A couple hours into a House Judiciary Committee hearing on
FBI Director asked a fair question gave a bizarre answer
While there is little question that it will come down to the courts to decide whether Apple will be forced to build a back door for the FBI to access the iPhone belonging to the San Bernardino shooter Syed Farook, that doesn’t mean that Congress wont want to get in on the action. Might as well have a hearing, get a chance to be on TV, lord knows they’re certainly not passing any worthwhile legislation at present. They haven’t for some time so might as well pander to constituents and C-Span viewers.
Michael Mauboussin: Challenges and Opportunities in Active Management And Using BAIT #MICUS
Michael Mauboussin's notes from his presentation at the 2020 Morningstar Investment Conference, held on September 16th and 17th. Q2 2020 hedge fund letters, conferences and more Michael Mauboussin: Challenges and Opportunities in Active Management Michael Mauboussin is Head of Consilient Research at Counterpoint Global in New York. Previously, he was Director of Research BlueMountain Capital, Read More
After answering questions from representatives yesterday for a bit, Florida Congressman Ted Deutch asked the director about the potential problems that could arise if this figurative “back door” were to fall into the wrong hands, the answer he got was likely not what the congressman, nor most in attendance, expected.
“Slippery slope arguments are always attractive, but I suppose you could say, ‘Well, Apple’s engineers have this in their head, what if they’re kidnapped and forced to write software?'” Comey said before the committee. “That’s where the judge has to sort this out, between good lawyers on both sides making all reasonable arguments.”
Faced with that hypothetical, if I were Ted Deutch, you can bet I would have answered, “Well, I would probably call the director of the FBI.”
Apple can, of course, open the phone through a back door
Apple has made it quite clear that it’s capable of creating a back door. It just doesn’t want to do so. It’s encrypted for a reason and it’s not going to destroy its brand (perception) just because a single judge told the company to help the FBI.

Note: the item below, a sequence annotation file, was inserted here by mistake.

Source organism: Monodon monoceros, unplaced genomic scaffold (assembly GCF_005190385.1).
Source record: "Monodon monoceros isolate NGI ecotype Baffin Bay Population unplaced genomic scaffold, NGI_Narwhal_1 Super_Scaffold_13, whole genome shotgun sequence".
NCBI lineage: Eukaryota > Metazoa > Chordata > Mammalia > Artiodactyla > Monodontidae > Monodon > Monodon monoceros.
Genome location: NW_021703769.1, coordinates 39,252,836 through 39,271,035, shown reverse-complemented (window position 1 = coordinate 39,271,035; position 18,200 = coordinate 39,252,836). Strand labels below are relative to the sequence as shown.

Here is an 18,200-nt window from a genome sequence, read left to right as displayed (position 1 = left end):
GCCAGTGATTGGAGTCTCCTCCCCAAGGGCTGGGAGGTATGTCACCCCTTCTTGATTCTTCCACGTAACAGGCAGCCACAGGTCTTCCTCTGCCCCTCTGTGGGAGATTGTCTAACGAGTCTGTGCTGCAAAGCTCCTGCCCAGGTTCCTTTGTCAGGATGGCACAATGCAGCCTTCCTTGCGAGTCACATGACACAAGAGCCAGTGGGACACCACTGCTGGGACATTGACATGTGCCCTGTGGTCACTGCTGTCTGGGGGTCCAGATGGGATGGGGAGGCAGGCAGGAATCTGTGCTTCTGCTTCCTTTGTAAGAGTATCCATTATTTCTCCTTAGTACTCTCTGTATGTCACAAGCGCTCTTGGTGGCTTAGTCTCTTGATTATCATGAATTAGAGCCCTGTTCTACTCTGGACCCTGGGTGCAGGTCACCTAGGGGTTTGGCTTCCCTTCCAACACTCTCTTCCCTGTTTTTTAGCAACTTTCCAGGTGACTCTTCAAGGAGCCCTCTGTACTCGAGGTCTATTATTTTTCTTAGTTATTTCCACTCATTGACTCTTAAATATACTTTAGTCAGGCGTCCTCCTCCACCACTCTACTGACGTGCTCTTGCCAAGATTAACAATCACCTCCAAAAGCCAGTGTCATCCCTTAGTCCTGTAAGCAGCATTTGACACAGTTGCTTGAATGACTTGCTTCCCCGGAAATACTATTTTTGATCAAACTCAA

This is a much bigger issue and I don’t blame Apple one bit.
The thing is, it’s not a good hypothetical. A single engineer, owing to security measures wouldn’t be able to do it. This despite that fact that Apple actually trains its engineers to cooperate with kidnappers in the event of an abduction and to “go along with the demands and do whatever is necessary to survive.” This according to a source familiar with Apple’s security training.
Apple splits the engineers who work on encryption into separate teams and certainly doesn’t tell the world who does what. This silly kidnapping hypothetical would require the knowledge of who does what and multiple kidnappings.
Apple hasn’t commented on this bizarre exchange, but you can bet it caused a few chuckles around its Cupertino, Calif. campus today.
Full Transcript of this exchange:
Deutch: “When this tool is created, the fear is that it might obviously be used by others, that there are many who would try to get their hands on it and then put at risk our information on our devices. How do you balance it? This is a really hard one for me. I don’t see it as a binary option. So how do you do that?”
Comey: “I think it’s a reasonable question. I also think it’s something the judge will sort out. Apple’s contention, which again I believe is made in good faith, is that there would be substantial risk around creating this software. On the government side, count us skeptical, although we could be wrong. I think the government’s argument is that’s your business to protect your software, your innovation. This would be usable in one phone. But again, that’s something the judge is going to have to sort out. It’s not an easy question.”
Deutch: “If it’s the case though, that it’s usable in more than one phone, and it applies beyond there, then the public safety concerns that we may have, that a lot of us have, about what would happen if the bad guys got access to our phones and our children’s’ phones, in that case those are really valid aren’t they?”
Comey: “Sure. I think the question we’re going to have litigation about is how reasonable is that concern. Slippery slope arguments are always attractive, but I suppose you could say, ‘Well, Apple’s engineers have this in their head, what if they’re kidnapped and forced to write software?’ That’s why the judge has to sort this out, between good lawyers on both sides making all reasonable arguments.”